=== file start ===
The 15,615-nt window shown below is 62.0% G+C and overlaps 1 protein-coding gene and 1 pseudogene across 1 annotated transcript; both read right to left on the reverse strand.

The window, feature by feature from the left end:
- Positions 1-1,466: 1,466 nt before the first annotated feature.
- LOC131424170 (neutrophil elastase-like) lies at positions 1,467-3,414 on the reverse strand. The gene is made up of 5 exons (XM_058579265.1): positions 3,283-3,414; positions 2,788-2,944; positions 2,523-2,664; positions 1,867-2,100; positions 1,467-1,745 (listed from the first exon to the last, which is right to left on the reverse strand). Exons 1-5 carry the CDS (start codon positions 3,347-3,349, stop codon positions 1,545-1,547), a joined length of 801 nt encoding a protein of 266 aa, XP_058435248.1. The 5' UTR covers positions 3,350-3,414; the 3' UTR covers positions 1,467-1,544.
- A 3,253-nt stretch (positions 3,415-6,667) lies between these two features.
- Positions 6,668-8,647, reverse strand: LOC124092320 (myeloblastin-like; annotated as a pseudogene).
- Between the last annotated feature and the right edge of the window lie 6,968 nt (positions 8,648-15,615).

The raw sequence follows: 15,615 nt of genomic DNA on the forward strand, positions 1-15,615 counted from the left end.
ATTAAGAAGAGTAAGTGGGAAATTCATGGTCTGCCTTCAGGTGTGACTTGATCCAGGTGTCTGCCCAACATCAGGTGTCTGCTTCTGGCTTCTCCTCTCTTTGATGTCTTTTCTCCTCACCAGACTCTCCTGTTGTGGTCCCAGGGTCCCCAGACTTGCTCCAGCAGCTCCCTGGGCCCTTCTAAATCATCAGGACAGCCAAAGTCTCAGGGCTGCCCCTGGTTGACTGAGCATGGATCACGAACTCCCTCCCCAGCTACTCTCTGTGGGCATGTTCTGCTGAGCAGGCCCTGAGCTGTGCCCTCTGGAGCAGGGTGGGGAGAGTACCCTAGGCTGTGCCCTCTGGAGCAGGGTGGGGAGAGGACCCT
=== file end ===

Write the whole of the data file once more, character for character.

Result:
The 15,615-nt window shown below is 62.0% G+C and overlaps 1 protein-coding gene and 1 pseudogene across 1 annotated transcript; both read right to left on the reverse strand.

The window, feature by feature from the left end:
- Positions 1-1,466: 1,466 nt before the first annotated feature.
- LOC131424170 (neutrophil elastase-like) lies at positions 1,467-3,414 on the reverse strand. The gene is made up of 5 exons (XM_058579265.1): positions 3,283-3,414; positions 2,788-2,944; positions 2,523-2,664; positions 1,867-2,100; positions 1,467-1,745 (listed from the first exon to the last, which is right to left on the reverse strand). Exons 1-5 carry the CDS (start codon positions 3,347-3,349, stop codon positions 1,545-1,547), a joined length of 801 nt encoding a protein of 266 aa, XP_058435248.1. The 5' UTR covers positions 3,350-3,414; the 3' UTR covers positions 1,467-1,544.
- A 3,253-nt stretch (positions 3,415-6,667) lies between these two features.
- Positions 6,668-8,647, reverse strand: LOC124092320 (myeloblastin-like; annotated as a pseudogene).
- Between the last annotated feature and the right edge of the window lie 6,968 nt (positions 8,648-15,615).

The raw sequence follows: 15,615 nt of genomic DNA on the forward strand, positions 1-15,615 counted from the left end.
ATTAAGAAGAGTAAGTGGGAAATTCATGGTCTGCCTTCAGGTGTGACTTGATCCAGGTGTCTGCCCAACATCAGGTGTCTGCTTCTGGCTTCTCCTCTCTTTGATGTCTTTTCTCCTCACCAGACTCTCCTGTTGTGGTCCCAGGGTCCCCAGACTTGCTCCAGCAGCTCCCTGGGCCCTTCTAAATCATCAGGACAGCCAAAGTCTCAGGGCTGCCCCTGGTTGACTGAGCATGGATCACGAACTCCCTCCCCAGCTACTCTCTGTGGGCATGTTCTGCTGAGCAGGCCCTGAGCTGTGCCCTCTGGAGCAGGGTGGGGAGAGTACCCTAGGCTGTGCCCTCTGGAGCAGGGTGGGGAGAGGACCCT